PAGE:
27 B2.5 A negative, or liability sensitive, gap occurs when liabilities exceed assets (including OBS positions) in a given time band. This means that an increase in market interest rates could cause a decline in net interest income. Conversely a positive, or asset sensitive, gap implies that the bank's net interest income could decline as a result of a decrease in the level of interest rates. B2.6 These simple gap calculations can be augmented by information on the average yield from assets and liabilities in each time band. This information can be used to place the results of the gap calculations in context. For instance, information on the average yield could be used to estimate the level of net interest income arising from positions maturing or repricing within a given time band, which would then provide a scale to assess the changes in income implied by the gap analysis. B2.7 Although widely used, gap analysis has a number of shortcomings: it does not take account of variations in the characteristics of different positions within a time band. All positions within a given time band are assumed to mature or reprice simultaneously, a simplification that is likely to have a greater impact on the precision of the estimates as the degree of aggregation within a time band increases; gap analysis ignores differences in spreads between interest rates that could arise as the level of changes in market interest rates (basis risk). To measure the basis risk, banks may need to separate the interest rate positions that are subject to different interest rate movements (e.g. the prime rate and HIBOR) to estimate their level of basis risk; it does not take into account any changes in the timing of payments that might occur as a result of changes in the interest rate environment. Thus it fails to account for differences in the sensitivity of income that may arise from option-related positions; and it usually fails to capture variability in non-interest revenue and expenses, a potentially important source of risk to current income. 27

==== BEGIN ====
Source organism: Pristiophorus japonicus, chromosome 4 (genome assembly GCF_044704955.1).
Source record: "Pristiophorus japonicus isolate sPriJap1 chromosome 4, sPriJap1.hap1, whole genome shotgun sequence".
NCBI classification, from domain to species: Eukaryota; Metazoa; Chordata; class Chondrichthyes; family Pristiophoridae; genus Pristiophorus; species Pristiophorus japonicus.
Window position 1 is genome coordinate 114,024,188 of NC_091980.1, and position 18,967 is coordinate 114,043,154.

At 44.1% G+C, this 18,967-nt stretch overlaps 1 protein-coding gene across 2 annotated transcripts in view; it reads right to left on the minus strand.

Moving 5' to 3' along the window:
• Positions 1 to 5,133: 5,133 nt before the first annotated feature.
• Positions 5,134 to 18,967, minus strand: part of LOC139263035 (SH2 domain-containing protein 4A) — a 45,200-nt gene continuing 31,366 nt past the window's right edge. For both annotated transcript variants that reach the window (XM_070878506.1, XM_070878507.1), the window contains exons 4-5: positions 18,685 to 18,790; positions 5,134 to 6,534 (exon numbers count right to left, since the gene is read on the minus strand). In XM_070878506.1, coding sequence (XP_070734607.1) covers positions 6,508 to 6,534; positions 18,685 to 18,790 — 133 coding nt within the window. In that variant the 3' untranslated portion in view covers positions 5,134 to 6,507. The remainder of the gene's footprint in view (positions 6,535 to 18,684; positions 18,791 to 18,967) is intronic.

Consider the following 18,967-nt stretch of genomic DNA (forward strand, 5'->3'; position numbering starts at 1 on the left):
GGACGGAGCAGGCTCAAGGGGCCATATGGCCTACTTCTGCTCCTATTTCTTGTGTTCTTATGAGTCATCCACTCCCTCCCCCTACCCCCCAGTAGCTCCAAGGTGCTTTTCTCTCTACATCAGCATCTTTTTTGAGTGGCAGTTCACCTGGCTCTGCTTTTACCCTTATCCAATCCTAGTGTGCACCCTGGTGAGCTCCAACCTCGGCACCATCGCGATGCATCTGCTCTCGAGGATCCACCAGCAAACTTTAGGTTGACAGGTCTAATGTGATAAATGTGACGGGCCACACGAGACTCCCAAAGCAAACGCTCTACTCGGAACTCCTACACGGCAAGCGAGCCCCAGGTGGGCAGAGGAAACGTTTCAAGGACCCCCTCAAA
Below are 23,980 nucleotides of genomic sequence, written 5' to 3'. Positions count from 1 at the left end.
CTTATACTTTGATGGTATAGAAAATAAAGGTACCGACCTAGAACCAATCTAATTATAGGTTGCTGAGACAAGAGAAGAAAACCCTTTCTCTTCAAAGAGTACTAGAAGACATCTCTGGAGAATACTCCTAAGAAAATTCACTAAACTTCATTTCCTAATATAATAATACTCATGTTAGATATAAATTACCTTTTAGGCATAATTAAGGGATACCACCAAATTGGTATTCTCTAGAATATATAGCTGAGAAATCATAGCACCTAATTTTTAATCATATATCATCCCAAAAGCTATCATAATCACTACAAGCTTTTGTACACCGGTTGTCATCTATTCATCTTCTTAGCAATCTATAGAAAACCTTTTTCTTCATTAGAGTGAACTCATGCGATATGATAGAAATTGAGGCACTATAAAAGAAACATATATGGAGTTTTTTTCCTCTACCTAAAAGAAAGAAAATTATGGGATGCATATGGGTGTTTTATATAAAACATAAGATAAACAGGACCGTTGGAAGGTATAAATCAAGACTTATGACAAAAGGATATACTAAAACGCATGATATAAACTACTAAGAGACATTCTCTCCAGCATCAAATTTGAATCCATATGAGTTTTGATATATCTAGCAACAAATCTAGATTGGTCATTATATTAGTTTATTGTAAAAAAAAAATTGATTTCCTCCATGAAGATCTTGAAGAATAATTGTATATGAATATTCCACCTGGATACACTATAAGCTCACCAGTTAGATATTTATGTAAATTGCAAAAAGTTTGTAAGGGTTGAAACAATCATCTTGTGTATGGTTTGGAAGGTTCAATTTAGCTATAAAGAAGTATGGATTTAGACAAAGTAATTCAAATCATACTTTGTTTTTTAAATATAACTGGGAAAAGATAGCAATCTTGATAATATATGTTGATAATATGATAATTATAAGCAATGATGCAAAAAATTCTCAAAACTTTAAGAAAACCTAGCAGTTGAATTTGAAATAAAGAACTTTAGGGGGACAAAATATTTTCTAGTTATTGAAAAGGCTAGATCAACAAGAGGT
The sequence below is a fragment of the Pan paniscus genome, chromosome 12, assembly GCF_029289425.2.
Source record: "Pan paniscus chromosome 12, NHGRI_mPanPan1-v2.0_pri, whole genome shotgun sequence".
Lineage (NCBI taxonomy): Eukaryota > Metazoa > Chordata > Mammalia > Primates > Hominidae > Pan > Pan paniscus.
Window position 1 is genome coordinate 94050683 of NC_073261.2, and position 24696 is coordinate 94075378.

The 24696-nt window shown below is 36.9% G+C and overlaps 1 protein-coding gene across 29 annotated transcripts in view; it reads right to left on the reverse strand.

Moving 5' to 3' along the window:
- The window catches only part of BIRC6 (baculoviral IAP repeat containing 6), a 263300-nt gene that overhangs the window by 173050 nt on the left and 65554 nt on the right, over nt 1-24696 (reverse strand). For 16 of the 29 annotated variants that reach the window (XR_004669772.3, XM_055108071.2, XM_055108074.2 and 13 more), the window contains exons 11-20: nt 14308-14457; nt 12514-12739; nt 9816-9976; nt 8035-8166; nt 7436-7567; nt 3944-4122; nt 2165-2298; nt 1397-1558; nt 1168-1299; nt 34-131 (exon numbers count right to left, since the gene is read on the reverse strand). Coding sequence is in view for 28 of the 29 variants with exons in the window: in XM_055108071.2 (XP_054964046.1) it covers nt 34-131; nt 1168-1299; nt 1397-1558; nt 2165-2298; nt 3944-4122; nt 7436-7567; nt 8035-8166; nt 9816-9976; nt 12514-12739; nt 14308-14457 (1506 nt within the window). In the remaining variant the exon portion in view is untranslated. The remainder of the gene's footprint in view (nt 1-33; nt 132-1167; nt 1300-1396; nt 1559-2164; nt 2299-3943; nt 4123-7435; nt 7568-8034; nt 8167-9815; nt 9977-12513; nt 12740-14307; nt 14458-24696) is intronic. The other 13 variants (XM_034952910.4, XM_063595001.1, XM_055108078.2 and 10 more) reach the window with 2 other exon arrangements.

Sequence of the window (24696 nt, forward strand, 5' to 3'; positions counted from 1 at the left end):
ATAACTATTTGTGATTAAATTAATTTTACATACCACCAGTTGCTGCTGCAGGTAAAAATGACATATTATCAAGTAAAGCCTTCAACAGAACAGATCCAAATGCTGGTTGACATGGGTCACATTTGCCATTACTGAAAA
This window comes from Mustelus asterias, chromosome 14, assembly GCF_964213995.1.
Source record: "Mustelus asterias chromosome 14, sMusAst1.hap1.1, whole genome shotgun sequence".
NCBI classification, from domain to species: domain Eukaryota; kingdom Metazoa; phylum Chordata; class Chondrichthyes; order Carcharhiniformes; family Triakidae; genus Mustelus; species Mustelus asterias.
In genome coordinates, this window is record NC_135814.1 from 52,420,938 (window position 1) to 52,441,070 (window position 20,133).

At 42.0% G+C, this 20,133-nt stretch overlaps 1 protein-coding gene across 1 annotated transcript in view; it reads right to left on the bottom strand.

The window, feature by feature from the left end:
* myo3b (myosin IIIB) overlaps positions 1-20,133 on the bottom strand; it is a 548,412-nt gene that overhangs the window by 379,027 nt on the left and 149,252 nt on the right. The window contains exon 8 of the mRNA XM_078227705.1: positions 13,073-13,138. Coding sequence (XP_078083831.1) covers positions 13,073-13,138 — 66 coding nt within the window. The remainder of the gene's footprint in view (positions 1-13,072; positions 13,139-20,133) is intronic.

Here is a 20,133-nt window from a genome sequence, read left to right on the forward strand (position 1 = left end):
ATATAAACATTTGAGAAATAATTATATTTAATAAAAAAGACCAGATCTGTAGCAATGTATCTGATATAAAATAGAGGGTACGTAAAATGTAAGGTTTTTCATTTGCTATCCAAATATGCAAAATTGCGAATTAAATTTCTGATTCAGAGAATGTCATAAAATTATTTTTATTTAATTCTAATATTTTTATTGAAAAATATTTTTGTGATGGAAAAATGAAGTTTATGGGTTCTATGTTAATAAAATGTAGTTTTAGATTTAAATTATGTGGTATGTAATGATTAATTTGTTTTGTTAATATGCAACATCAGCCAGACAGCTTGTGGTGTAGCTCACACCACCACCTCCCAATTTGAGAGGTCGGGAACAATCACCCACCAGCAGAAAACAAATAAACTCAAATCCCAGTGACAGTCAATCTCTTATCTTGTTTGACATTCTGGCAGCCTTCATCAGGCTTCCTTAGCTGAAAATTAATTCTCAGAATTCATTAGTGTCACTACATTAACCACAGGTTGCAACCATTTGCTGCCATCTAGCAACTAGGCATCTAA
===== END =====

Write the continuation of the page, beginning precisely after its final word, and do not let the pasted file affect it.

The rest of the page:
28 B2.8 For these reasons, gap analysis provides only a rough approximation of changes in net interest income resulting from the assumed changes in interest rate movements. B2.9 A maturity/repricing schedule can also be used to evaluate the effects of changing interest rates on a bank's economic value by applying sensitivity weights to each time band. Such weights are usually based on estimates of the duration of the assets and liabilities that fall into each time band 11. Duration reflects the timing and size of cash flows that occur before an instrument's contractual maturity. Generally the longer the maturity or next repricing date of the instrument and the smaller the payments that occur before maturity (e.g. coupon payments), the higher the duration (in absolute value). Higher duration implies that a given change in the level of interest rates would have a larger impact on economic value. B2.10 Duration based weights can be used in combination with a maturity/repricing schedule to provide a rough approximation of the change in a bank's economic value that would occur, given a particular change in the level of market interest rates. An average duration is assumed for the positions that fall into each time band. The average durations are then multiplied by an assumed change in interest rates to construct a weight for each time band. In some cases, different weights are used for different positions that fall within a time band, reflecting broad differences in coupon rates and maturities, for instance, one weight for assets and another for liabilities. Different interest rate changes are sometimes used also for different time bands, generally to reflect differences in the volatility of interest rates along the yield curve. The weighted gaps are aggregated across time bands to produce an estimate of the change in economic value of the bank that would result from the assumed changes in interest rates. 11 Duration is a measure of the percentage change in the economic value of a position that will occur, given a small change in the level of interest rates, under the simplifying assumptions that changes in value are proportional to changes in the level of interest rates and that the timing of payments is fixed. One important modification of simple duration is called modified duration. Modified duration - which is standard duration divided by 1 + r, where r is the level of market interest rates - is an elasticity. As such, it reflects the percentage change in the economic value of the instrument for a given percentage change in 1 + r. As with simple duration, it assumes a linear relationship between percentage changes in value and percentage changes in interest rates. 28